Washington D.C. --
With a growing number of cholera cases in Haiti and the potential threat of mass illness reaching the Haitian capital, the Red Cross network is attempting to contain the outbreak to the areas where it started, while also stepping up prevention efforts in Port-au-Prince.
The center of the outbreak is in the Artibonite River valley, north and northwest of the capital, where 3,015 cases and 253 deaths were confirmed as of Sunday. In addition, five cases were confirmed in Port-au-Prince over the weekend, although all were contracted in the Artibonite River valley region.
The Red Cross and other groups are concerned that a wave of cholera could sweep the tent cities in Port-au-Prince inhabited by hundreds of thousands of people left homeless by the January 12th earthquake. To prepare for that possibility, the Red Cross is opening one of five cholera treatment centers in the capital. The center will provide additional medical capacity and inhibit the spread of illness by isolating cholera patients.
In addition, hundreds of Red Cross personnel are fanning out to talk with vulnerable populations about the threat of cholera, and emergency messages about cholera prevention and treatment are being broadcast across the country via Red Cross radio, SMS texts and sound trucks.
―The American Red Cross has been actively involved in the rapid response to this crisis,‖ said Ricardo Caivano, American Red Cross Country Director in Haiti. ―An American Red Cross emergency response team – including experts in health, water and sanitation, logistics and disaster relief - has been deployed to St Marc as part of the overall Red Cross effort there, and we have supplied critical items like chlorine to produce clean water for the affected areas. In Port-au-Prince, where we have a large team of health promoters educating people in the camps about good health and hygiene for months, the American Red Cross is doubling the size of its team and plans to reach thousands of families in the coming days. We recognize that this is a large and vulnerable population and are working hard to help them stay healthy.‖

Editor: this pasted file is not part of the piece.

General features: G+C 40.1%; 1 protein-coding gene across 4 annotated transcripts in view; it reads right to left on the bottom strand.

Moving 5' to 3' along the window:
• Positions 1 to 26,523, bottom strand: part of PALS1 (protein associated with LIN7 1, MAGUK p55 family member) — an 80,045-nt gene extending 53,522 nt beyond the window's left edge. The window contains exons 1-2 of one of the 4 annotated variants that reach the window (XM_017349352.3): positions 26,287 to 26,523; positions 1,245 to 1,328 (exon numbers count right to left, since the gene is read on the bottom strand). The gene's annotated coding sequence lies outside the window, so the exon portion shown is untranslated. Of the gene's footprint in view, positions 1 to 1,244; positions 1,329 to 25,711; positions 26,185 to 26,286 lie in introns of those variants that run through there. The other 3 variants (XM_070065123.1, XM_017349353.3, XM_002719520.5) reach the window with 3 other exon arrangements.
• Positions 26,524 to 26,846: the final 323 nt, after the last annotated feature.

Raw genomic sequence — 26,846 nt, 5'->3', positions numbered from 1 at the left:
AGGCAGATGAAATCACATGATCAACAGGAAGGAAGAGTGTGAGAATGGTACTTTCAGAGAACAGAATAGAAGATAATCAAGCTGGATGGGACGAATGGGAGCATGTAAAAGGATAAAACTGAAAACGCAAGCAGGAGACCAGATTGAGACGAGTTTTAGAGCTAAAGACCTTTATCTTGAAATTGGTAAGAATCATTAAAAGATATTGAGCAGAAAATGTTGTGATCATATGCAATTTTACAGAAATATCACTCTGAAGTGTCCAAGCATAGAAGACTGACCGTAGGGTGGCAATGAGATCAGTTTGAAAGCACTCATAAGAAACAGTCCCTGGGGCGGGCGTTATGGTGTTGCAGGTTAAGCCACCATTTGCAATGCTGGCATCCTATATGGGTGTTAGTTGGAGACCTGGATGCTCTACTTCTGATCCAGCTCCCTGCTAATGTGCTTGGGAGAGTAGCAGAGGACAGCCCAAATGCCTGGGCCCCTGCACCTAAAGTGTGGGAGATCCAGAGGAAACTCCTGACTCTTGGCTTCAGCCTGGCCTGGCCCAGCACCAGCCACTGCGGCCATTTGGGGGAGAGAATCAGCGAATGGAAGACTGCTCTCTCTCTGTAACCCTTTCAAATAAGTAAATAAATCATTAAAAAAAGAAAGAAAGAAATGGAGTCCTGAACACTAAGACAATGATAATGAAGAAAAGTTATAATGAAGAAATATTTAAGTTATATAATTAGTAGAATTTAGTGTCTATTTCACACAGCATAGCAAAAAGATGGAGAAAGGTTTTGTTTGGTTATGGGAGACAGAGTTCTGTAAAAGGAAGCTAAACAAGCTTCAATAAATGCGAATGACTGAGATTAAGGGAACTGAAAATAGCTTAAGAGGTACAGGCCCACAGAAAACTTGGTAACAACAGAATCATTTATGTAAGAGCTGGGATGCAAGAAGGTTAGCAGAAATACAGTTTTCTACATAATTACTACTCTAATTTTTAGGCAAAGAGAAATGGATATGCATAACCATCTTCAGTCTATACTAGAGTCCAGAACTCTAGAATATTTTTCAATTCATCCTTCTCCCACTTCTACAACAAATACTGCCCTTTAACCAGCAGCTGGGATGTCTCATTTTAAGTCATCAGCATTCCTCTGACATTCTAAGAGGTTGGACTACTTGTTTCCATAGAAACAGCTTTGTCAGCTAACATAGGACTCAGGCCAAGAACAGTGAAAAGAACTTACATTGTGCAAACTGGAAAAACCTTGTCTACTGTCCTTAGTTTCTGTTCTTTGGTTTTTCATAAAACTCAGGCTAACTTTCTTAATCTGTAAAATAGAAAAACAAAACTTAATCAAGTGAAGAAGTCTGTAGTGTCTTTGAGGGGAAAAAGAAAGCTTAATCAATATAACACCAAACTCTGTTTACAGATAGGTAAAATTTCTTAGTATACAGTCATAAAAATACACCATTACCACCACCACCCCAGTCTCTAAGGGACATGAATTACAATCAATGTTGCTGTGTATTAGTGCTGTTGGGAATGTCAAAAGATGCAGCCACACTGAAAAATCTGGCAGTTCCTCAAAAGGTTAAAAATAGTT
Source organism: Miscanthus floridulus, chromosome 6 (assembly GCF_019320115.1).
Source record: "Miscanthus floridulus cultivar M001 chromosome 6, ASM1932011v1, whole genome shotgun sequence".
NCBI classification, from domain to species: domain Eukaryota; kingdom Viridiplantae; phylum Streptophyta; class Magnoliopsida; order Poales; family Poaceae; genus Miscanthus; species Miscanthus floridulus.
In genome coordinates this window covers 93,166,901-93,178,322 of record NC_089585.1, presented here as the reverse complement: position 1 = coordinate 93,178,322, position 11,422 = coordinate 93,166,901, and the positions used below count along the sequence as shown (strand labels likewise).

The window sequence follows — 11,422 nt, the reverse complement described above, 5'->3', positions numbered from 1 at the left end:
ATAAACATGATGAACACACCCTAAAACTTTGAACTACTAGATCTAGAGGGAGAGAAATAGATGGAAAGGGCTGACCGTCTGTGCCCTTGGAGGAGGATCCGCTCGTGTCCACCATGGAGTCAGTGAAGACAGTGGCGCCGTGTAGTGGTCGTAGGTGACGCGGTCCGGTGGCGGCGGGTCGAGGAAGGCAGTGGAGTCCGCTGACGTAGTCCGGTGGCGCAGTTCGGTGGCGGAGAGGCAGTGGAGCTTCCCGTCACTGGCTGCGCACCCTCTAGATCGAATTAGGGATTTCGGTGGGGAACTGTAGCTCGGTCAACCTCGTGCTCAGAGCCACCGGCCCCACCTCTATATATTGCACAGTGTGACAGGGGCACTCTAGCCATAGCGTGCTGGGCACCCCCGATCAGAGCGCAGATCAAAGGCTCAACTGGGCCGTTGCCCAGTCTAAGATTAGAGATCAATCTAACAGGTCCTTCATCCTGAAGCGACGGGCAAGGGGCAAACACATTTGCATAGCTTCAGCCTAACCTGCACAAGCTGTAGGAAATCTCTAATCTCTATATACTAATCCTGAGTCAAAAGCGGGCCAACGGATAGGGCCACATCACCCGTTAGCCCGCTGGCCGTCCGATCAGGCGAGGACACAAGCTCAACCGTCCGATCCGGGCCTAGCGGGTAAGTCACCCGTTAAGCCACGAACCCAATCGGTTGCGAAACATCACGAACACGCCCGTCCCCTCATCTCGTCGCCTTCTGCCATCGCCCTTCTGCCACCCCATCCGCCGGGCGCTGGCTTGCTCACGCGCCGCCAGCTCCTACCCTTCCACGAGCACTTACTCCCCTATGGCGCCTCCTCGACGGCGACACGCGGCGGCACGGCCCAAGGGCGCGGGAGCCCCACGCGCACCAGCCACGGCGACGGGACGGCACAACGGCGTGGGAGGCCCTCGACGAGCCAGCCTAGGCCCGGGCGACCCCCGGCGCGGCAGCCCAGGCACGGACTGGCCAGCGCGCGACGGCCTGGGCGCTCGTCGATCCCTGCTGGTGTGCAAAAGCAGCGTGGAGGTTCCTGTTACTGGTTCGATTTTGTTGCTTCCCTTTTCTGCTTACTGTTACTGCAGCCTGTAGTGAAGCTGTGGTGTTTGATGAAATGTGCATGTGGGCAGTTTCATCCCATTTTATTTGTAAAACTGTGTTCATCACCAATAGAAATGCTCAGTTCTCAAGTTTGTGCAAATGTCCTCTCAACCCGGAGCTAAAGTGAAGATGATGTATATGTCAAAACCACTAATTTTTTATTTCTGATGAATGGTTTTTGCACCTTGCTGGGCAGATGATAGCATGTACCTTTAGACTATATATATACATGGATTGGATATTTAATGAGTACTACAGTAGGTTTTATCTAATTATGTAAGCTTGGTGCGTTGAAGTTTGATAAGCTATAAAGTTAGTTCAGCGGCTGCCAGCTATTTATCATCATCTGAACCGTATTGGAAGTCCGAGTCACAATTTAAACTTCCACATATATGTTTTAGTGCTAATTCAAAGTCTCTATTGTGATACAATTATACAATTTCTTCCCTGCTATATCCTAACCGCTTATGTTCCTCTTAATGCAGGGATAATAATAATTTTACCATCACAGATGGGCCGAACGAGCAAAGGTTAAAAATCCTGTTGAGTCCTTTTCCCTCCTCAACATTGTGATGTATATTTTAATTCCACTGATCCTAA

The American Red Cross currently has 97 trained health promoters working in and around Port-au-Prince, and that number will increase to more than 200 in coming days. The teams of Haitian Red Cross volunteers are going tent-by-tent to talk about cholera prevention, symptoms and treatment. These are supplemented by health promoters working with other members of the Red Cross network.
Officials have stressed that the outbreak is outside the earthquake-affected area of Port-au-Prince, but the next couple of days will be critical.
―The key to solving this crisis is prevention,‖ said Dr Jean-Pierre Guiteau, executive director of the Haitian Red Cross. ―As a pediatrician I can tell you that cholera is easy to treat, but people need to know how and we need to give people this information in clear language they can understand. The messages are simple: wash your hands constantly with soap and clean water and keep hydrated.‖
A mass communication effort has been launched to inform the population about the causes, symptoms and means of preventing cholera. Last Thursday the Red Cross network began sending SMS text messages to people in the affected region advising them on good hygiene and sanitation practices. Two text messages per day have been sent, advising people on practices such as frequent hand-washing with soap and boiling or purifying water before it is consumed. Similar messages are being broadcast nationwide via Red Cross radio, and sound trucks that will be traveling through the camps.
―In the next 24-48 hours we will have a much better understanding if this spells a crisis for Port-au-Prince,‖ said Pentti Haatanen, team leader of the Finnish Red Cross and technical advisor to the Red Cross network’s cholera response. ―In the meantime, we are doing everything we can to stop this threat from turning into another tragedy for the people of Port-au-Prince.‖
The Red Cross network responded to this health disaster as soon as the first cases were reported. Medical supplies, including IV fluids, oral rehydration salts, antibiotics, first aid kits, surgical masks and gloves, as well as chlorine and cholera kits, water-purification tablets, tens of thousands of liters of clean water, disinfectant sprayers and large tents and sleeping mats to increase the hospital’s capacity, have all been sent to the affected areas.
In addition, the Red Cross will continue to distribute more than 660,000 gallons of clean water each day in the Port-au-Prince area, as it has been doing for months.
The Red Cross is working closely with the Interim Haiti Recovery Commission and the Haitian government’s Ministry of Health and Department of Civil Protection to support local health and water systems in response to this outbreak. The Red Cross is also coordinating its response with the United Nations and other humanitarian organizations in Haiti.
Health officials have identified the Artibonite River as the source of the outbreak, and most of the cases have occurred in an area in the interior of Haiti along the river, north and northwest of Port-au-Prince. The town of St Marc has been severely affected.
Cholera symptoms include severe diarrhea, vomiting and abdominal pains. Patients have died within three or four hours after symptoms started, and children are especially vulnerable.